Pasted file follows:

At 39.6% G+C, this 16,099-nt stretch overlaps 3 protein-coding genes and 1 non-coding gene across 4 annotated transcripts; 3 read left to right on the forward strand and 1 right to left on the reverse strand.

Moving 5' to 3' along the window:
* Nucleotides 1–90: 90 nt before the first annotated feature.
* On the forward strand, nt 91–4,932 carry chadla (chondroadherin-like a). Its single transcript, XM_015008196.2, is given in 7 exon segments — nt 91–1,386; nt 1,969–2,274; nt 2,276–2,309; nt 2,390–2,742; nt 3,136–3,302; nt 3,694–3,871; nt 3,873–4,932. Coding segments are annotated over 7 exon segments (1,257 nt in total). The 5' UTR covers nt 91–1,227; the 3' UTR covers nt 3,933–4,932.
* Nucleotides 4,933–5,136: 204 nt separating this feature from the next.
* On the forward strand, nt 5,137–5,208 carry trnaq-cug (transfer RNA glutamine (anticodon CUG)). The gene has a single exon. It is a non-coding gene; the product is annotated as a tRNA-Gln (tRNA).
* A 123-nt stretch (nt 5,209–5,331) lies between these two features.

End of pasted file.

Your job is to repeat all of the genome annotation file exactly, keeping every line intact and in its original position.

At 39.6% G+C, this 16,099-nt stretch overlaps 3 protein-coding genes and 1 non-coding gene across 4 annotated transcripts; 3 read left to right on the forward strand and 1 right to left on the reverse strand.

Moving 5' to 3' along the window:
* Nucleotides 1–90: 90 nt before the first annotated feature.
* On the forward strand, nt 91–4,932 carry chadla (chondroadherin-like a). Its single transcript, XM_015008196.2, is given in 7 exon segments — nt 91–1,386; nt 1,969–2,274; nt 2,276–2,309; nt 2,390–2,742; nt 3,136–3,302; nt 3,694–3,871; nt 3,873–4,932. Coding segments are annotated over 7 exon segments (1,257 nt in total). The 5' UTR covers nt 91–1,227; the 3' UTR covers nt 3,933–4,932.
* Nucleotides 4,933–5,136: 204 nt separating this feature from the next.
* On the forward strand, nt 5,137–5,208 carry trnaq-cug (transfer RNA glutamine (anticodon CUG)). The gene has a single exon. It is a non-coding gene; the product is annotated as a tRNA-Gln (tRNA).
* A 123-nt stretch (nt 5,209–5,331) lies between these two features.